You can sign the petition here: www.trocaire.org/petitions/ireland-speak-up-for-vaccine-equity/

Caoimhe de Barra

Chief executive, Trocaire

Maynooth, Co Kildare

Blood donor changes not communicated

The Irish Blood Transfusion Service has a serious problem with communication and this is hampering its efforts to collect blood from donors in Ireland ( Irish Examiner March 14): Students face blood battle in Vampire Cup. 

In December last year, the service announced it would reduce its ban on sexually active gay and bisexual men from a 12-month deferral to a four-month deferral from unspecified date in March 2022.

In response to a parliamentary question from Green Party TD Neasa Hourigan on February 15, the Minister for Health Stephen Donnelly confirmed the implementation date for this rule change would be March 28. In a radio interview on December 22, a spokesperson for the blood service confirmed the new policy would allow for oral sex between men for the first time.

Neither of these points have been announced anywhere else and only those familiar and interested in parliamentary questions on the Oireachtas website and those who heard that particular radio interview would know this — with less than 10 days to go to this important policy change.

There are many men in Ireland who will suddenly become eligible to donate blood come Monday, March 28. There are probably more who would be eligible had the blood service promoted this news over the last two months.

Instead, and quite disappointingly, the blood service and the minister for health seem intent on keeping implementation of these upcoming changes secret until the very last minute, despite these changes having the strong potential to bring new donors into the blood donor pool.

It has to be asked, why does the Irish Blood Transfusion Service not want Irish blood donors?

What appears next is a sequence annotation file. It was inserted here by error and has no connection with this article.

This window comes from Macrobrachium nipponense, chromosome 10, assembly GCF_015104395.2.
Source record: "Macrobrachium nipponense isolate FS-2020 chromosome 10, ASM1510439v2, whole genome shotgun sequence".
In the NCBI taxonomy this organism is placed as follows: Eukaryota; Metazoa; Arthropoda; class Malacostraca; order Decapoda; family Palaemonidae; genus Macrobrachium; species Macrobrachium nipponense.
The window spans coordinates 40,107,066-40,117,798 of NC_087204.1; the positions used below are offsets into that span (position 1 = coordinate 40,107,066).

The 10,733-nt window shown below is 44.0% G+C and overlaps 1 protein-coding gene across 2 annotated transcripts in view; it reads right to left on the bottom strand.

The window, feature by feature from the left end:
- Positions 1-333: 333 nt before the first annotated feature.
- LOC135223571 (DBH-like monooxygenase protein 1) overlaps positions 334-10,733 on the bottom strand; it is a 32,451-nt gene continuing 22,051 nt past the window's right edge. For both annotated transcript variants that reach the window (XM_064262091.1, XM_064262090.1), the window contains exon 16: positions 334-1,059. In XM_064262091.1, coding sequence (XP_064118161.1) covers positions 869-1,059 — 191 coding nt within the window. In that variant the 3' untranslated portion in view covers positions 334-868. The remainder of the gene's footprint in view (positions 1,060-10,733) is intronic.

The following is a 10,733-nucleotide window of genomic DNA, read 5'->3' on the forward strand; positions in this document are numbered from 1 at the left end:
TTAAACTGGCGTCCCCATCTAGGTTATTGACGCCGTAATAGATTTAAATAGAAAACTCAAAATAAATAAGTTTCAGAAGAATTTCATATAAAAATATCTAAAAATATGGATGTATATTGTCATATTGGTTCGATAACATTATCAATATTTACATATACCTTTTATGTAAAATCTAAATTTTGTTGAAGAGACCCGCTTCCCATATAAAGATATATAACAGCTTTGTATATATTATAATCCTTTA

Tomás Heneghan

Church Square

East Wall

Dublin 3

Ministers Heather Humphreys and Helen McEntee at Dublin Airport where they met with people arriving from Ukraine. Picture: Maxwells
Ministers Heather Humphreys and Helen McEntee at Dublin Airport where they met with people arriving from Ukraine. Picture: Maxwells

We all need to rally together in this war

The saying “Cometh the hour cometh the man” is especially apt for Fergus Finlay’s latest article ( Irish Examiner March 15) The going may get very tough — but we’ve been here before. 

The magnanimity displayed by him is, unfortunately, not as common a currency as we often like to imagine. Would that his exemplary generosity of spirit would infect more of our fellow citizens at all levels.

He rightly chides those who simply want their corner protected even as we contend with an emergency every bit as menacing as many that our forebears ever had to face.

I am a supporter of one party in the present Government. However, I support it completely in its efforts to mitigate the effects of the current uncertainties caused largely by the megalomania of one man.

These uncertainties and the likely problems we face assuredly, require ALL of us to pull together if we are to have any chance of overcoming the difficulties and yes, privations that may lie ahead.

I am 73 and my generation never had to endure the prolonged exposure to the troubles that war can cause but we know from our parents something of what war means to everybody. War spares no one.